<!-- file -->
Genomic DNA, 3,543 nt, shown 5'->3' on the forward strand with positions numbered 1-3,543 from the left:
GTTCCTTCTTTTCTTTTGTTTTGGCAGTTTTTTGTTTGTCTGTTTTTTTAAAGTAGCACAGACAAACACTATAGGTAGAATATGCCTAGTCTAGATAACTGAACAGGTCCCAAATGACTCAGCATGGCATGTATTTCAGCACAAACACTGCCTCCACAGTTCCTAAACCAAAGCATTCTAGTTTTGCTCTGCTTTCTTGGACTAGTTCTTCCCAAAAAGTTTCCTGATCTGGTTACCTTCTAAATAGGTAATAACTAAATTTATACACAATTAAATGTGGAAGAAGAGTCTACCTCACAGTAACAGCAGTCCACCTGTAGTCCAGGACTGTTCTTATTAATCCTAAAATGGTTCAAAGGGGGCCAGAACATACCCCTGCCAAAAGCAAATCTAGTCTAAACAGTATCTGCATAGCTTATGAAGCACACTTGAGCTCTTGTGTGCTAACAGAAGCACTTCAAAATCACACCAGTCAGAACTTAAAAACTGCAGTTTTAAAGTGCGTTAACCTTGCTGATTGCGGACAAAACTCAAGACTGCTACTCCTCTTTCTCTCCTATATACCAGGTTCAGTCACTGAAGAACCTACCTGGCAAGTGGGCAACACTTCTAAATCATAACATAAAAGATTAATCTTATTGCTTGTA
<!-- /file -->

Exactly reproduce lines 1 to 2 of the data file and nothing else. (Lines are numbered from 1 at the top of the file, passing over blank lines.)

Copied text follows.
Genomic DNA, 3,543 nt, shown 5'->3' on the forward strand with positions numbered 1-3,543 from the left:
GTTCCTTCTTTTCTTTTGTTTTGGCAGTTTTTTGTTTGTCTGTTTTTTTAAAGTAGCACAGACAAACACTATAGGTAGAATATGCCTAGTCTAGATAACTGAACAGGTCCCAAATGACTCAGCATGGCATGTATTTCAGCACAAACACTGCCTCCACAGTTCCTAAACCAAAGCATTCTAGTTTTGCTCTGCTTTCTTGGACTAGTTCTTCCCAAAAAGTTTCCTGATCTGGTTACCTTCTAAATAGGTAATAACTAAATTTATACACAATTAAATGTGGAAGAAGAGTCTACCTCACAGTAACAGCAGTCCACCTGTAGTCCAGGACTGTTCTTATTAATCCTAAAATGGTTCAAAGGGGGCCAGAACATACCCCTGCCAAAAGCAAATCTAGTCTAAACAGTATCTGCATAGCTTATGAAGCACACTTGAGCTCTTGTGTGCTAACAGAAGCACTTCAAAATCACACCAGTCAGAACTTAAAAACTGCAGTTTTAAAGTGCGTTAACCTTGCTGATTGCGGACAAAACTCAAGACTGCTACTCCTCTTTCTCTCCTATATACCAGGTTCAGTCACTGAAGAACCTACCTGGCAAGTGGGCAACACTTCTAAATCATAACATAAAAGATTAATCTTATTGCTTGTA